glo.eventson = 1; % events function on (1) or off (0) opt_optim.fit = 1; % fit the parameters (1), or don't (0) opt_optim.it = 0; % show iterations of the optimisation (1, default) or not (0) opt_plot.bw = 0; % if set to 1, plots in black and white with different plot symbols opt_plot.annot = 2; % annotations in multiplot for fits: 1) box with parameter estimates 2) single legend % opt_plot.statsup = [1]; % vector with states to suppress in plotting fits % Select whether to fit the control treatment (0), the toxicity treatments % (1; the control is shown as well), or both together (2). A good strategy % is to fit the basic parameters to the control data first (fit_tox=0), % copy the best values into the parameter matrix above, and then fit the % toxicity parameter to the complete data set (fit_tox=1). The code below % automatically keeps the parameters fixed that need to be fixed. fit_tox = 1; % set by user if fit_tox == 0 % for fitting the control response only ... % This piece of code selects only the treatment with identifier 0 % (zero), and turns fitting off for the toxicity parameters. X0mat = X0mat(:,X0mat(1,:)==0); % only keep controls pmat = packunpack(1,par,[]); % turn parameter structure into a matrix pmat(ind_tox:end,2) = 0; % don't fit the toxicity parameters now par = packunpack(2,[],pmat); % turn parameter matrix back into a structure glo2.ctot = 0; % make sure that the total concentration vector to analyse only has a zero elseif fit_tox == 1 % for fitting tox parameters only ... % This piece of code turns fitting off for the basic parameters so only % the toxicity parameters are fitted. pmat = packunpack(1,par,[]); % turn output parameter structure into a matrix pmat(1:ind_tox-1,2) = 0; % turn fitting for the basic parameters off in this vector par = packunpack(2,[],pmat); % turn parameter matrix into a structure end % optimise and plot (fitted parameters in par_out) par_out = calc_optim(par,opt_optim); % start the optimisation calc_and_plot(par_out,opt_plot); % calculate model lines and plot them % print_par(par_out) % this prints out the optimised parameter values in a % % formatted way so they can be directly copied into the code above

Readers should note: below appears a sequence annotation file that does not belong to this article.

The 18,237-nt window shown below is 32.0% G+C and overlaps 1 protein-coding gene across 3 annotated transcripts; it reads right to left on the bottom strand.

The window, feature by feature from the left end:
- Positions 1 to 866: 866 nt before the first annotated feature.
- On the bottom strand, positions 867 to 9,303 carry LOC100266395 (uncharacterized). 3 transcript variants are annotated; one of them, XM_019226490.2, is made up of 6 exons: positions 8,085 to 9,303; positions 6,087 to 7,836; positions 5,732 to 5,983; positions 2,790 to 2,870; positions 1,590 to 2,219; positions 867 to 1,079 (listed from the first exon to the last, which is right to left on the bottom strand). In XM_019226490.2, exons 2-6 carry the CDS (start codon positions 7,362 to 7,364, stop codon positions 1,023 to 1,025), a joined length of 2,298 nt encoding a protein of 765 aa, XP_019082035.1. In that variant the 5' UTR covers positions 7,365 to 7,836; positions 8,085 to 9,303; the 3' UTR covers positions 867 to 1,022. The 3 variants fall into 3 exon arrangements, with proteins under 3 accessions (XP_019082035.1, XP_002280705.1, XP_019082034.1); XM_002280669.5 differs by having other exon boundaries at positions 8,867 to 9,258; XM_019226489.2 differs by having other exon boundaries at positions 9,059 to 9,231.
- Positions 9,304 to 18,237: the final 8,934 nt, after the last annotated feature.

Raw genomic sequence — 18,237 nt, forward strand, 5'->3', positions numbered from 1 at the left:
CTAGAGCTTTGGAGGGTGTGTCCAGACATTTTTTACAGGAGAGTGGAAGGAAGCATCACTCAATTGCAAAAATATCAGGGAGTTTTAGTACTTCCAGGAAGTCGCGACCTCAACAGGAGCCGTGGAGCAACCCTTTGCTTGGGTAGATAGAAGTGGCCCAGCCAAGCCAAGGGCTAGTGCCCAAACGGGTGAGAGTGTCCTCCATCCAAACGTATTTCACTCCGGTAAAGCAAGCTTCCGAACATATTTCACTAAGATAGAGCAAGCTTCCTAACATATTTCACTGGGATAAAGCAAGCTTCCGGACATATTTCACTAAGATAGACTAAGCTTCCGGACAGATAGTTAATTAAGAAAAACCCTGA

Goodness-of-fit measures for each data set (R-square) NaN 0.9743 0.9870 0.9148 Warning: R-square is not appropriate for survival data and needs to be interpreted more qualitatively! ================================================================================= Results of the parameter estimation with BYOM version 4.3 ================================================================================= Filename : byom_debtox_daphnia_tox Analysis date : 02-Sep-2019 (17:15) Data entered : data state 1: 0x0, no data. data state 2: 12x5, continuous data, no transf. data state 3: 10x5, continuous data, no transf. data state 4: 12x5, survival data. Search method: Nelder-Mead simplex direct search, 2 rounds. The optimisation routine has converged to a solution Total 209 simplex iterations used to optimise. Minus log-likelihood has reached the value 439.83563 (AIC=889.671). ================================================================================= L0 0.857 (fit: 0, initial: 0.857) Lp 1.78 (fit: 0, initial: 1.78) Lm 3.09 (fit: 0, initial: 3.09) rB 0.15 (fit: 0, initial: 0.15) Rm 9.4 (fit: 0, initial: 9.4) f 1 (fit: 0, initial: 1) hb 0.00481 (fit: 0, initial: 0.00481) Lf 0 (fit: 0, initial: 0) Tlag 0 (fit: 0, initial: 0) kd 0.07658 (fit: 1, initial: 0.1) zb 0.09632 (fit: 1, initial: 0.1) bb 74.25 (fit: 1, initial: 100) zs 0.2321 (fit: 1, initial: 0.2) bs 0.6606 (fit: 1, initial: 0.6) ================================================================================= Parameters kd, bb and bs are fitted on log-scale. ================================================================================= Mode of action used: 0 0 0 1 Feedbacks used : 1 1 1 0 ================================================================================= Time required: 30.4 secs Plots result from the optimised parameter values.

## Profiling the likelihood

By profiling you make robust confidence intervals for one or more of your parameters. Use the name of the parameter as it occurs in your parameter structure *par* above. You do not need to run the entire script before you can make a profile.

Options for the profiling can be set using opt_prof (see prelim_checks). For this demo, the level of detail of the profiling is set to 'course' and no sub-optimisations are used. However, consider these options when working on your own data (e.g., set opt_prof.subopt=10).

opt_prof.detail = 2; % detailed (1) or a coarse (2) calculation opt_prof.subopt = 0; % number of sub-optimisations to perform to increase robustness % % UNCOMMENT FOLLOWING LINE(S) TO CALCULATE % % run a profile for selected parameters ... % calc_proflik(par_out,'kd',opt_prof); % calculate a profile % calc_proflik(par_out,'zb',opt_prof); % calculate a profile % % UNCOMMENT FOLLOWING LINE(S) TO CALCULATE % % Automatically calculate profiles for all parameters, and redo % % optimisation when a better value is found. % opt_prof.subopt = 0; % number of sub-optimisations to perform to increase robustness % % Note: a -1 makes a comparison between 0 and 10 sub-optimisations. % par_out = auto_profiles(par_out,opt_prof,opt_optim); % Experimental!